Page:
• Echo Tango says:

      There remains the problem, of how you deal with long lines of code. If you’re using tab characters, you can’t use an X-character line length limit, because the different lengths of the tabs in every line will make their view and their character count be different. i.e. All the lines of length X will still look ragged and unaligned to the human eye.

      • Christopher Kerr says:

        here remains the problem, of how you deal with long lines of code.

        You don’t. Hard caps on line lengths are stupid anyway, and nearly always enforced by the sort of people who insist on commenting every single damn line of code*.

        Just have your coding standard specify that line lengths should be comfortable to read.

        * If you’ve not had the pleasure, that looks something like this:

        while (True == IsStupid) { // Loop as long as IsStupid remains true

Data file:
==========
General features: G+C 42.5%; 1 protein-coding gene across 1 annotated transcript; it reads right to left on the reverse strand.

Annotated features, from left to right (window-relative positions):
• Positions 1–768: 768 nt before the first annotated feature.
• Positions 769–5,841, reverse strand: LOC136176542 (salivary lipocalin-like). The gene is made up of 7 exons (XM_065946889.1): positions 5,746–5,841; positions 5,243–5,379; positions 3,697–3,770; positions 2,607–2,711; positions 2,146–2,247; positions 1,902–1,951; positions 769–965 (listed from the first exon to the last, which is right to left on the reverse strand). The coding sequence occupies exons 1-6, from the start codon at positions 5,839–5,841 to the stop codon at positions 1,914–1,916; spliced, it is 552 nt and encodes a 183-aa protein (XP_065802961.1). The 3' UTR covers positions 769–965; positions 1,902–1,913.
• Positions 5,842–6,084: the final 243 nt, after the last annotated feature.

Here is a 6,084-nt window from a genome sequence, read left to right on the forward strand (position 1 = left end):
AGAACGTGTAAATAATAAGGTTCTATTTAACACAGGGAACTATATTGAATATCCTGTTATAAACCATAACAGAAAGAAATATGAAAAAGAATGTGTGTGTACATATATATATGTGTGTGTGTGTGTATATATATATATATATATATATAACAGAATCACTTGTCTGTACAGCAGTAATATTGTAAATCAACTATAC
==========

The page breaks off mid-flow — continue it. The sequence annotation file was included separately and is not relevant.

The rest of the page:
printf(“I’m a moron”); // Prints “I’m a moron” to the console
        } // End While

        • Christopher Kerr says:

          And of course the comment box ate my extra spaces, so that example doesn’t look how I intended at all.

        • Echo Tango says:

          Regardless of people who choose to make up arbitrary rules for stupid reasons, there still is a reason to have short lines:
          Scrolling vertically is easier than scrolling horizontally. Our fingers move in an up/down motion with more range, and more easily than side to side, and we have mouse-wheels to exploit that. You could have a modifier key to change the wheel to scroll sideways, but that has an extra button press, and you’d need to remember which way was which.

        • hemebond says:

          Hard caps on line lengths are stupid anyway, and nearly always enforced by the sort of people who insist on commenting every single damn line of code

          Since the defacto standard seems to be 80 characters I suspect it has something to do with the default width of a console.

  9. Eldiran says:

    I suspect a big reason for Undertale’s momentum is because its creator, Toby Fox, was once (still is?) a composer for the massively popular Homestuck. Homestuck has a HUGE tumblr community, and tumblr is practically tailor made for making things go viral.